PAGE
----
Hawaii Big Island Maps & Geography | Go Hawaii


Scroll to Continue

Island of Hawaiʻi Maps & Geography

The island of Hawaiʻi is the largest island in the Hawaiian chain with climatic contrasts across its 6 main districts: the HāmākuaHiloPunaKaʻūKona and Kohala. The island is 4,028 sq. miles, which is so big that the other Hawaiian Islands could fit on it nearly twice. Yet the island of Hawaiʻi is the youngest in the Hawaiian chain, a mere 800,000 years old.

The island is home to Maunakea which is the tallest sea mountain in the world, with a summit that stands 13,796 feet above sea level, and rises over 32,000 feet from its base on the ocean floor, making it taller than Mt. Everest. Maunaloa is the most massive mountain in the world, covering half the island. But the island of Hawaiʻi is most famous for Kīlauea in Hawaiʻi Volcanoes National Park, one of the world’s most active volcanoes.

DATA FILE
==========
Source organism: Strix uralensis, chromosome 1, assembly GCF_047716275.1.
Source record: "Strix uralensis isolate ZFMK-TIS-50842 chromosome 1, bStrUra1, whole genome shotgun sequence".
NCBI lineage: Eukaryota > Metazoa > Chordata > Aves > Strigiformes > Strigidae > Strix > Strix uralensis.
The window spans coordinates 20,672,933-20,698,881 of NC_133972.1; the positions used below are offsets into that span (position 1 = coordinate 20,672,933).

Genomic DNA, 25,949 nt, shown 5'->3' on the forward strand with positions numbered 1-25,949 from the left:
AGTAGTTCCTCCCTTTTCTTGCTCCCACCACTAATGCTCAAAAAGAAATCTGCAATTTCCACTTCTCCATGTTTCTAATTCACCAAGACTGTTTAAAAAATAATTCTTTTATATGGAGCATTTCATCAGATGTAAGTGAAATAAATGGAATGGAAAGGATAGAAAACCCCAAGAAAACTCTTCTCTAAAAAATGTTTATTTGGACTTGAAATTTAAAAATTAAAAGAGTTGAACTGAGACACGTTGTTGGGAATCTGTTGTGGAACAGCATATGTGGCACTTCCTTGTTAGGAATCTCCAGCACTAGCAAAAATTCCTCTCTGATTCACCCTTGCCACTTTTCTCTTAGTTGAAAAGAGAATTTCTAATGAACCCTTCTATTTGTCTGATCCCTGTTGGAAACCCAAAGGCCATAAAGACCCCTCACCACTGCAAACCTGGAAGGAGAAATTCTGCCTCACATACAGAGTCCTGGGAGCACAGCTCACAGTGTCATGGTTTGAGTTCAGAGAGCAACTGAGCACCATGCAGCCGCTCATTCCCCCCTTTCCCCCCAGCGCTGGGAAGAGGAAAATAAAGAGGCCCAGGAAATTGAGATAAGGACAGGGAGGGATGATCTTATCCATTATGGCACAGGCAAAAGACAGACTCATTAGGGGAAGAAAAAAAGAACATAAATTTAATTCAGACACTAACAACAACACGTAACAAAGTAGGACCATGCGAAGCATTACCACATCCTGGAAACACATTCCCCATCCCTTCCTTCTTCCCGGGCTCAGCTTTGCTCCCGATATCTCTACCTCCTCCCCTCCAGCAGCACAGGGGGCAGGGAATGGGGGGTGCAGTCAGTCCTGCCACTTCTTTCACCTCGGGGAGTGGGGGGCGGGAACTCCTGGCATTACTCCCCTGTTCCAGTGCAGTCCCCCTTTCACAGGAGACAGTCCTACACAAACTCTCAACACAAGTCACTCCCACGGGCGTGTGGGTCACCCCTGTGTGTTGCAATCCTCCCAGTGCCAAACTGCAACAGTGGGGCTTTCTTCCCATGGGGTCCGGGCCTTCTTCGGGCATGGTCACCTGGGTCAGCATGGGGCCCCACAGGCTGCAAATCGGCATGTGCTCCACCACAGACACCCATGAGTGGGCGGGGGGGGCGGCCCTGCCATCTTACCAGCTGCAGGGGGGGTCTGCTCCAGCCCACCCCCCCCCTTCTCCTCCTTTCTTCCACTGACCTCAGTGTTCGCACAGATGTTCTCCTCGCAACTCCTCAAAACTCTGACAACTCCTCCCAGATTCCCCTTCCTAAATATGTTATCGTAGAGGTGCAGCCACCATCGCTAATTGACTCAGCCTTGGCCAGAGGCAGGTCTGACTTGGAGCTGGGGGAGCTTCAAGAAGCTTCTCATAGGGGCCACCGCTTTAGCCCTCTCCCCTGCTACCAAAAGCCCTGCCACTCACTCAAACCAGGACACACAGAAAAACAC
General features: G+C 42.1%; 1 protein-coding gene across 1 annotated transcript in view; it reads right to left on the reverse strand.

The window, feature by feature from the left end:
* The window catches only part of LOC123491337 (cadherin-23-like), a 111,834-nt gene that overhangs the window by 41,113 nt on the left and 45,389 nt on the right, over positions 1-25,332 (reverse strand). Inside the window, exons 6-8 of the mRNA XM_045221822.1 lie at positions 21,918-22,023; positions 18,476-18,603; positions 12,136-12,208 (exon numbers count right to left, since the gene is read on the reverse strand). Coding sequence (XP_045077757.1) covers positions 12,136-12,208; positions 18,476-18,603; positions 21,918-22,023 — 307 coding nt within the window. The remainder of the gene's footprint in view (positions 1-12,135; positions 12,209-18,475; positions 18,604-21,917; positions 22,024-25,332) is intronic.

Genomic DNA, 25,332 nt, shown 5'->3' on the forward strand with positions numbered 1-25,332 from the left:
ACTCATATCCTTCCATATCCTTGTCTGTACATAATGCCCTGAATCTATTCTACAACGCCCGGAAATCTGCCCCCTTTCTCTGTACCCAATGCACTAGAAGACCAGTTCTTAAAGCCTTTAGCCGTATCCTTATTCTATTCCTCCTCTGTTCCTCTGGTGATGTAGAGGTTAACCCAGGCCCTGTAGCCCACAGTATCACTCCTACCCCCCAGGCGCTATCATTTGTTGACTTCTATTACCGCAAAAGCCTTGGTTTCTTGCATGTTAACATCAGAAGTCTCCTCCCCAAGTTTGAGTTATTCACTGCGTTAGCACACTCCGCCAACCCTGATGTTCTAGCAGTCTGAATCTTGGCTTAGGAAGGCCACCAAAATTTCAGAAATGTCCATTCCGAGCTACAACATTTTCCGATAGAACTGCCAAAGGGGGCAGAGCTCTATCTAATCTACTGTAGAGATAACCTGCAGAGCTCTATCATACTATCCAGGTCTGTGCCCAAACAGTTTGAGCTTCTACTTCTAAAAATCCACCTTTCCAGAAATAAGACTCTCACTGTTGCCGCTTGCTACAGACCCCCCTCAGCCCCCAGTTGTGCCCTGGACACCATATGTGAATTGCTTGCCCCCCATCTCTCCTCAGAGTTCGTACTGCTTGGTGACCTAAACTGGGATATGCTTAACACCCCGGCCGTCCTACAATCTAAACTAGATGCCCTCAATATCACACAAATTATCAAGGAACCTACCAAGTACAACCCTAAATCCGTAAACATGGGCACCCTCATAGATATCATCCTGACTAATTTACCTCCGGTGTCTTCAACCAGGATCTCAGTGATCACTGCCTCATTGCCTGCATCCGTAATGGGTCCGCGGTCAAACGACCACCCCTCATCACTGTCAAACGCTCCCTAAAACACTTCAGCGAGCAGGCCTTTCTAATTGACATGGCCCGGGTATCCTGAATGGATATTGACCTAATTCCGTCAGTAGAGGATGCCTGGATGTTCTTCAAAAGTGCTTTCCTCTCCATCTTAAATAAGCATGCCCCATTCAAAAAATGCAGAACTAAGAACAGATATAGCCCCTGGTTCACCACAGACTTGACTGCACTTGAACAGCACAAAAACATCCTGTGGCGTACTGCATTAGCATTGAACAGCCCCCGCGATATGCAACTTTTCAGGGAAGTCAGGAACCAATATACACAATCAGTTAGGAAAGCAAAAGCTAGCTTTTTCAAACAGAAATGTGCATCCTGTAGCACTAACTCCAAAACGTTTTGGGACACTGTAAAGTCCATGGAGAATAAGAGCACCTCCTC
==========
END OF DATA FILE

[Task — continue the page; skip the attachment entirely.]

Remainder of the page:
The lush east-side town of Hilo gets more than 130 inches of rain annually, while the Kohala Coast usually gets less than ten inches per year. Ranging from the fern forests of Puna and the cool, misty breezes of Waimea, to the sunny lava plains of Kona and the dry heat of Kaʻū, the island of Hawaiʻi is a place of stunningly distinct environments.

Download a PDF driving map of the island of Hawaiʻi

View an image file of the island of Hawaiʻi map